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Toto Wolff

Wolff on cost cap penalties: At the end you still sit in a car that's on steroids

Speaking about any potential penalties that could be levied towards teams, the Mercedes Team Principal says he doesn't want to be the one to make the decisions that could impact the competition.

Wolff
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Mercedes Team Principal Toto Wolff has said that he would not want to be in the 'shoes of the judges' that have to issue penalties based on cost cap infractions.

Amid the speculation over which team might have broken the cost cap, team bosses have been firm in their desire for any infringement to be penalised hard by the FIA to ensure the integrity of the competition.

Ferrari Team Principal Mattia Binotto told Italian media that even a minor cost cap breach would enrage them, while Wolff believes it will be a tough job to judge given the performance gains any breach could yield.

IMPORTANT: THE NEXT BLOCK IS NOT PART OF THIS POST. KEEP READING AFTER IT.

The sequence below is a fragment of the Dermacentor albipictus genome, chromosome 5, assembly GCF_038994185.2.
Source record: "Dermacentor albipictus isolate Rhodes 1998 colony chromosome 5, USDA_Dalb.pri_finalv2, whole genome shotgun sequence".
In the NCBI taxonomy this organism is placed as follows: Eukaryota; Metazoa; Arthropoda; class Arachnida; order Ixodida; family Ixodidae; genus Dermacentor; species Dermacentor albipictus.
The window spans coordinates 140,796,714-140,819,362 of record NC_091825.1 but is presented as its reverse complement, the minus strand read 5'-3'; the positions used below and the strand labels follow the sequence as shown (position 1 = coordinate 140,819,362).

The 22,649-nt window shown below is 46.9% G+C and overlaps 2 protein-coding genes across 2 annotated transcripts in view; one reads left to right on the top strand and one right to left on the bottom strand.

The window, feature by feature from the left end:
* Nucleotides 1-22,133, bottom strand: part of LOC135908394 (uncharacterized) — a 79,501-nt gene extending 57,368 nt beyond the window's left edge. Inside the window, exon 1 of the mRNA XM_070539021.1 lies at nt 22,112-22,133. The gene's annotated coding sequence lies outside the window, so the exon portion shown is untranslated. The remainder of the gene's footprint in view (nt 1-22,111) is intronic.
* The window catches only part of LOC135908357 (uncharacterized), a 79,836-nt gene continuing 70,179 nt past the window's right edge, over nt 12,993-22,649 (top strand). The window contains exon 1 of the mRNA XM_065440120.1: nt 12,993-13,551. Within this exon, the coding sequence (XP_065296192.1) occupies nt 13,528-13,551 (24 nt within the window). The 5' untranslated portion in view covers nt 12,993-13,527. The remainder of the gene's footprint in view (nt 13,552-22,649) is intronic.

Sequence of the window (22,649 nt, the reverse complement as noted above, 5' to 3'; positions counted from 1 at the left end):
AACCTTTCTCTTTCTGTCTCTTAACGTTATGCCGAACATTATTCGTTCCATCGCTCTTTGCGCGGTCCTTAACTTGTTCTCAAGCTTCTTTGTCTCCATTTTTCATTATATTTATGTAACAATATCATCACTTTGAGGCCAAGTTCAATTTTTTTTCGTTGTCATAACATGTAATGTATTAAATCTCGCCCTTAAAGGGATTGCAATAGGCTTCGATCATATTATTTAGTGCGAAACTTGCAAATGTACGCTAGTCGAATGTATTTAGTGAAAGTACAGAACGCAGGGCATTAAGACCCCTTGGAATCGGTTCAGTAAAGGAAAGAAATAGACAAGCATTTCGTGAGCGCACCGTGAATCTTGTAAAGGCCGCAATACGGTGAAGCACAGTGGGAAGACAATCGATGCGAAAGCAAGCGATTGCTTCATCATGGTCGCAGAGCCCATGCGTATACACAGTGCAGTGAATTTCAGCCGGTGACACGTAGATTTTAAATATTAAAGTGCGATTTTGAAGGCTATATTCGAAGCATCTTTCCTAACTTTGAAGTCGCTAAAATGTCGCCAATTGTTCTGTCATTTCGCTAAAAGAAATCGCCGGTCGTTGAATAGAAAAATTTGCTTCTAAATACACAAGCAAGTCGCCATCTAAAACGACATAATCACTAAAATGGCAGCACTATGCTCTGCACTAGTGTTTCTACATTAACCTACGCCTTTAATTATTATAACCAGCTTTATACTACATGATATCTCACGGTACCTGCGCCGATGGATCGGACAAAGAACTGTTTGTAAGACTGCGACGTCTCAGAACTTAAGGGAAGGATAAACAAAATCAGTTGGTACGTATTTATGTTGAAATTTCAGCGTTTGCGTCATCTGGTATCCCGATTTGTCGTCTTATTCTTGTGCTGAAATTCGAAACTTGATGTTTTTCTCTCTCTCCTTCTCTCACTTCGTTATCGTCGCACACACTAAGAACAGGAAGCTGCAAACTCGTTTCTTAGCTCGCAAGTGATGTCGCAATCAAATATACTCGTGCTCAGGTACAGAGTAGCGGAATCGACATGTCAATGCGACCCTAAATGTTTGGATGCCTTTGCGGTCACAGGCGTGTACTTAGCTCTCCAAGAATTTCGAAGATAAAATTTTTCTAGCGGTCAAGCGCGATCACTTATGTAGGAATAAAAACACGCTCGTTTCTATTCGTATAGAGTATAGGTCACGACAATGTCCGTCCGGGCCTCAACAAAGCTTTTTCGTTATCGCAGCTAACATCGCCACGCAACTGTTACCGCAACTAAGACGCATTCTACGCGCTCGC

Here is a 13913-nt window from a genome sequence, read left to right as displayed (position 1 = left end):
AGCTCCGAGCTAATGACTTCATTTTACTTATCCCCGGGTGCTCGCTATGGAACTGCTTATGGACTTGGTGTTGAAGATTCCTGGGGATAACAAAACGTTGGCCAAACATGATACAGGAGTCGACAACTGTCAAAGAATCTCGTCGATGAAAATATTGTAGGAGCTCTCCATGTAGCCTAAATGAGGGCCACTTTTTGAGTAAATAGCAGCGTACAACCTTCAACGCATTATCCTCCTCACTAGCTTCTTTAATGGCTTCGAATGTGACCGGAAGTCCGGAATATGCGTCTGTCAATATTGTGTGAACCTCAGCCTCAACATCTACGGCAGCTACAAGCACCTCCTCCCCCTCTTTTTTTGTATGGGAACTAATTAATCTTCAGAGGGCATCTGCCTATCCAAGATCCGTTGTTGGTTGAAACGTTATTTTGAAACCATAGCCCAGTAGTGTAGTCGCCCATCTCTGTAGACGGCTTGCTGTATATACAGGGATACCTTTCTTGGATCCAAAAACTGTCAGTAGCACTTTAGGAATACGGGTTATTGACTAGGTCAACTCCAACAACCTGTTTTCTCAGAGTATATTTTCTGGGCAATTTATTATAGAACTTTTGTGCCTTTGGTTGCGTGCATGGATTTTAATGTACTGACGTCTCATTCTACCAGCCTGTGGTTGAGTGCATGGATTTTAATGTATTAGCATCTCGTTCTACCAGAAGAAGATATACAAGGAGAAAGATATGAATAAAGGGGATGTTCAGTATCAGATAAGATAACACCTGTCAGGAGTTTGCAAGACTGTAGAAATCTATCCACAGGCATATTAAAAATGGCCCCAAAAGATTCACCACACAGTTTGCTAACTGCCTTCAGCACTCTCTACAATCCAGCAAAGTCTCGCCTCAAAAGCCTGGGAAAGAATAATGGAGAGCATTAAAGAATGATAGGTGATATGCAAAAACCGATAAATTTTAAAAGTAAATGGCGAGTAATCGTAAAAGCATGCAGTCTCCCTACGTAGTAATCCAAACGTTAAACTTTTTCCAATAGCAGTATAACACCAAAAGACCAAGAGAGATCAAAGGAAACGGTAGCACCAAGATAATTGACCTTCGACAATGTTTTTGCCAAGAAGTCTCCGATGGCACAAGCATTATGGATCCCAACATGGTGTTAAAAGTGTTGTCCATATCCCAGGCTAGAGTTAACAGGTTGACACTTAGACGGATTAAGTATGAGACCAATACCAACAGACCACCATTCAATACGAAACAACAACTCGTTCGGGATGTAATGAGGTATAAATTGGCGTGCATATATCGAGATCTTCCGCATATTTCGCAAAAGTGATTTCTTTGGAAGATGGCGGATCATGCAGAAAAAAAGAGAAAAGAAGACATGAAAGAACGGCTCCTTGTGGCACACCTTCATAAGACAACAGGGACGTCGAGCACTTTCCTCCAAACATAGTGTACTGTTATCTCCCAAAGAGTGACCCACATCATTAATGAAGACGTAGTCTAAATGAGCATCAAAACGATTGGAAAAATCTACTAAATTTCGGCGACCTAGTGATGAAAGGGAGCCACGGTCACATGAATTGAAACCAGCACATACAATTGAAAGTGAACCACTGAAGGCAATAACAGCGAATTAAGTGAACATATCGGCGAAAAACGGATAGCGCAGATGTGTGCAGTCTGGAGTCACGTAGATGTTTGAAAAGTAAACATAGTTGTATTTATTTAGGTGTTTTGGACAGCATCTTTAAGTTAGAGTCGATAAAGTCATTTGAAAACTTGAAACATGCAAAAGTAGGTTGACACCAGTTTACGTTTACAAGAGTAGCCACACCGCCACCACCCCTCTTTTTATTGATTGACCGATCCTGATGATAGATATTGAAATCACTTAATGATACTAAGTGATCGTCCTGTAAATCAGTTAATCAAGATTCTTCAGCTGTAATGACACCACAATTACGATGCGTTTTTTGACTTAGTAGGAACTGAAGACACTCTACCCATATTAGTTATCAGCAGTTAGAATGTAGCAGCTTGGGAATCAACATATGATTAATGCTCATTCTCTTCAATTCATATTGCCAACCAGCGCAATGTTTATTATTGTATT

"I tell you, I don't want to be in the in the shoes of judges," he told media, including RacingNews365.

"To judge on that [with] drivers racing their guts out to be on top [when] there is decisions that the team takes they are not involved in. But still at the end, you sit in a car that's maybe on steroids."

Cost cap stories part of F1, says Wolff

The political intrigue has always been part of Formula 1 and Wolff says the latest cost cap controversy is no different.

"This sport has always been so fascinating, because it has always been an on-track and an off-track battle," Wolff explains.

"[Previously] when it was too quiet, Bernie would throw some hand grenade in to just cause some mischief. Here we have the next topic that has just flared up. It is a very serious one, if it were to be deemed as true.

"We shall see, I think that team bosses have already commented much too much because obviously we have been asked the questions.

"But this is a process that we have no involvement in, we just look after our own finances, we make sure that we provide all the materials to the auditors, and they judge whether we are we got it right or wrong.

"Then there is a dialogue that happens, how an interpretation was and why it was and why it wasn't.

"I think we should probably also calm everything down and leave it to Mohammed [Ben Sulayem] and his structure to say 'this is actually the situation' [with the finances]."

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